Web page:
CNPS 578C | Individual and Family Counselling Theories and Interventions

The purpose of this course is to enhance students’ clinical competence and prepare them for clinical work in our program. In this course, students receive supervised clinical training, as they learn and practice various techniques and interventions in simulated counselling sessions, inside and outside the classroom.

To develop students’ clinical competence, various counselling and psychotherapy theories and models are reviewed in four major areas:

a) client-centered and relationally focused approaches;

b) cognitively and behaviorally based approaches;

c) emotionally and dynamically focused approaches; and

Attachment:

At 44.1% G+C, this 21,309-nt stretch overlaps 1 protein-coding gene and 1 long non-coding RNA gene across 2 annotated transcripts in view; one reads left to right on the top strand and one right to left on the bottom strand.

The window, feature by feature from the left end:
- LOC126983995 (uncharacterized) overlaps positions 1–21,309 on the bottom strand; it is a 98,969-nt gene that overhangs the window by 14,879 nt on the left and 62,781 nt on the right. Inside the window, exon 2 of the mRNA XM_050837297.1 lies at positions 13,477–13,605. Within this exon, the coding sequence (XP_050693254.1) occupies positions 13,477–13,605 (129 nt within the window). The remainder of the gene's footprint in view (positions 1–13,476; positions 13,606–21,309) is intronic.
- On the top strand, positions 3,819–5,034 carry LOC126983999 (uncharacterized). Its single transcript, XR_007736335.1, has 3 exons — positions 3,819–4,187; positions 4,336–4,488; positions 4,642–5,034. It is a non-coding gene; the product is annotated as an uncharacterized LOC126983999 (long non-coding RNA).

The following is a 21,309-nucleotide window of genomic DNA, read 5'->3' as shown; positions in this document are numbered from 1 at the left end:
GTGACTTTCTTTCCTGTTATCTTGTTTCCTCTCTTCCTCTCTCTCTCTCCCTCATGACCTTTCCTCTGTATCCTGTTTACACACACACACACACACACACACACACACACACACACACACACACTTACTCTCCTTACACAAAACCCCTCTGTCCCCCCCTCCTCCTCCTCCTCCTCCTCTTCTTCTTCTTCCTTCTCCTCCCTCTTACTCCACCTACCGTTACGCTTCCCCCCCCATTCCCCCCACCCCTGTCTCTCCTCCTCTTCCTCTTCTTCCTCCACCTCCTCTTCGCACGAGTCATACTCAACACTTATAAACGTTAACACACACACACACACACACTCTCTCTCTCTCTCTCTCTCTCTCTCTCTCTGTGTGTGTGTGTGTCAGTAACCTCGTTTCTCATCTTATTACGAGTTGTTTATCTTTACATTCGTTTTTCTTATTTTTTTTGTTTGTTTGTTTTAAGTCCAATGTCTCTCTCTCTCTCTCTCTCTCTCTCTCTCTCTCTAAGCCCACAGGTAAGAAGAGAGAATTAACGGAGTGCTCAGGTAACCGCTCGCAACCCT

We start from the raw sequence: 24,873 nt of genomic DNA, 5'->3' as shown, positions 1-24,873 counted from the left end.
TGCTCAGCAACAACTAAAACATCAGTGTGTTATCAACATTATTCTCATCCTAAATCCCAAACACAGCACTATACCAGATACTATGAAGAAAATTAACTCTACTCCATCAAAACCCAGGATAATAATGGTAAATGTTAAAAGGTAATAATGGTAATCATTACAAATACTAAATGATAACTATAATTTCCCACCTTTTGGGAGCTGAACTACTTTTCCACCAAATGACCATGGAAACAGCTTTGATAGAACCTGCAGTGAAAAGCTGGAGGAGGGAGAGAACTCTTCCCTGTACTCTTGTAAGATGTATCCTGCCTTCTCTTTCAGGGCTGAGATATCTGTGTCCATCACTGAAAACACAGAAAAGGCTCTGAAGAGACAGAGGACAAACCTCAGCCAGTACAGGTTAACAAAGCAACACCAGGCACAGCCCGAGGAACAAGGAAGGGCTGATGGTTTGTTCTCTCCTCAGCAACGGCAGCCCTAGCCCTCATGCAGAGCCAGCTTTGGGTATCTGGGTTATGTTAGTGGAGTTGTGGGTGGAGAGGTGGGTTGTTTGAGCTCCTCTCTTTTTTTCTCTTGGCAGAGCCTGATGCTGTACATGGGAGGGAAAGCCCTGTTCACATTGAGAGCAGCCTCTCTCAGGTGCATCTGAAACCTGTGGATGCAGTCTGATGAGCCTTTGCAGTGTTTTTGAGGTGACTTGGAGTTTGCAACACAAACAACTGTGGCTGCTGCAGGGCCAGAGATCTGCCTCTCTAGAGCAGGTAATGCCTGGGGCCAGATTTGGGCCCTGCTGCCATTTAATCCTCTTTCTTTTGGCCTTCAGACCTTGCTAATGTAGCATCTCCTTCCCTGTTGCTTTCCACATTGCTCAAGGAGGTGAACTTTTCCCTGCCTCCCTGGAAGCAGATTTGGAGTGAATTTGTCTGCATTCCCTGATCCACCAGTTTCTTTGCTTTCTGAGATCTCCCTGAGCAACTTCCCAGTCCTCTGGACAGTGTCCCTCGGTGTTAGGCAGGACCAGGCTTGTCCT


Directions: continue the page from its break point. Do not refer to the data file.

d) couples, families, and systems based approaches.

Within each major area, instruction and learning focuses on the following components:

a) underlying  philosophical assumptions;

b) major concepts;

c) views on personality, human nature, and development;

d) case conceptualization;

e) therapeutic and change processes;

f) specific techniques, interventions, and expected outcomes;

g) social, cultural, and other diversity factors (such as, race, ethnicity, sex, gender, sexual orientation, SES, class, religion, spirituality, disability, etc…); and

h) relevant clinical research. Through simulated counselling sessions, students learn to identify “critical moments” and make appropriate and professionally responsible responses.

In exploring the links between theory and practice, students examine the similarities and differences among the different approaches as well as the common factors across counselling and psychotherapy theories and models, and employ them in case conceptualization assignments.

Prerequisites: CNPS 362 and CNPS 365

Credits: 6